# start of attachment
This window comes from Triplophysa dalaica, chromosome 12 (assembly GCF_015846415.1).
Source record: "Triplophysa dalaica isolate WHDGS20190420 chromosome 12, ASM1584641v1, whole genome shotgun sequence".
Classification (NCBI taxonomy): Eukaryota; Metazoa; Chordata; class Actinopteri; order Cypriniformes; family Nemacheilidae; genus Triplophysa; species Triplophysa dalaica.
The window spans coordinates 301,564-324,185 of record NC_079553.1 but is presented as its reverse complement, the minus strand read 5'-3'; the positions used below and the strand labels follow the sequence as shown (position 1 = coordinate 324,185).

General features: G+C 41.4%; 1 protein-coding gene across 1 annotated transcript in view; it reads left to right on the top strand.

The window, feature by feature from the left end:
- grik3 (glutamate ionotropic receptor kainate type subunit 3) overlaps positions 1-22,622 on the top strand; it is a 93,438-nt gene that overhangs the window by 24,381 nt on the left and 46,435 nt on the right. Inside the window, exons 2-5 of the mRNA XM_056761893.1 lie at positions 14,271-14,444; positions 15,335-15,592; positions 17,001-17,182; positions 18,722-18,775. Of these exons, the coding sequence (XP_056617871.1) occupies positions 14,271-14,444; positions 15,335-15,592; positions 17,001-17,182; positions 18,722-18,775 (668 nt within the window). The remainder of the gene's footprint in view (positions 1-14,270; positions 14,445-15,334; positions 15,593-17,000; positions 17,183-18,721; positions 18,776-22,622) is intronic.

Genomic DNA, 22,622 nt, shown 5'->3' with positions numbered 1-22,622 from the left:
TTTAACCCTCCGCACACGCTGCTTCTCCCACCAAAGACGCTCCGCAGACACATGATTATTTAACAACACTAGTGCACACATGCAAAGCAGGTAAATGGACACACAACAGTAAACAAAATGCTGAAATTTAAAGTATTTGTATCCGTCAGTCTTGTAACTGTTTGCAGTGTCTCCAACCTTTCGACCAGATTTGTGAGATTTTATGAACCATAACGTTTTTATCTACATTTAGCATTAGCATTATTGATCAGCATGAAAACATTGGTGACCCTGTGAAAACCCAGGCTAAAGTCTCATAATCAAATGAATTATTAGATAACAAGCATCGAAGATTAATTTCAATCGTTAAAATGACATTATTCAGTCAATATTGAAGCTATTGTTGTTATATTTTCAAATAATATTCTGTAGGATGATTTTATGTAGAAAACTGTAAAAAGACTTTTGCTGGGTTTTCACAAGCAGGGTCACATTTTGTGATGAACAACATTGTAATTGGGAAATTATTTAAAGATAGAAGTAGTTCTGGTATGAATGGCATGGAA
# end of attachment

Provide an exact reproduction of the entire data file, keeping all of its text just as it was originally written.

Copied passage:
This window comes from Triplophysa dalaica, chromosome 12 (assembly GCF_015846415.1).
Source record: "Triplophysa dalaica isolate WHDGS20190420 chromosome 12, ASM1584641v1, whole genome shotgun sequence".
Classification (NCBI taxonomy): Eukaryota; Metazoa; Chordata; class Actinopteri; order Cypriniformes; family Nemacheilidae; genus Triplophysa; species Triplophysa dalaica.
The window spans coordinates 301,564-324,185 of record NC_079553.1 but is presented as its reverse complement, the minus strand read 5'-3'; the positions used below and the strand labels follow the sequence as shown (position 1 = coordinate 324,185).

General features: G+C 41.4%; 1 protein-coding gene across 1 annotated transcript in view; it reads left to right on the top strand.

The window, feature by feature from the left end:
- grik3 (glutamate ionotropic receptor kainate type subunit 3) overlaps positions 1-22,622 on the top strand; it is a 93,438-nt gene that overhangs the window by 24,381 nt on the left and 46,435 nt on the right. Inside the window, exons 2-5 of the mRNA XM_056761893.1 lie at positions 14,271-14,444; positions 15,335-15,592; positions 17,001-17,182; positions 18,722-18,775. Of these exons, the coding sequence (XP_056617871.1) occupies positions 14,271-14,444; positions 15,335-15,592; positions 17,001-17,182; positions 18,722-18,775 (668 nt within the window). The remainder of the gene's footprint in view (positions 1-14,270; positions 14,445-15,334; positions 15,593-17,000; positions 17,183-18,721; positions 18,776-22,622) is intronic.

Genomic DNA, 22,622 nt, shown 5'->3' with positions numbered 1-22,622 from the left:
TTTAACCCTCCGCACACGCTGCTTCTCCCACCAAAGACGCTCCGCAGACACATGATTATTTAACAACACTAGTGCACACATGCAAAGCAGGTAAATGGACACACAACAGTAAACAAAATGCTGAAATTTAAAGTATTTGTATCCGTCAGTCTTGTAACTGTTTGCAGTGTCTCCAACCTTTCGACCAGATTTGTGAGATTTTATGAACCATAACGTTTTTATCTACATTTAGCATTAGCATTATTGATCAGCATGAAAACATTGGTGACCCTGTGAAAACCCAGGCTAAAGTCTCATAATCAAATGAATTATTAGATAACAAGCATCGAAGATTAATTTCAATCGTTAAAATGACATTATTCAGTCAATATTGAAGCTATTGTTGTTATATTTTCAAATAATATTCTGTAGGATGATTTTATGTAGAAAACTGTAAAAAGACTTTTGCTGGGTTTTCACAAGCAGGGTCACATTTTGTGATGAACAACATTGTAATTGGGAAATTATTTAAAGATAGAAGTAGTTCTGGTATGAATGGCATGGAA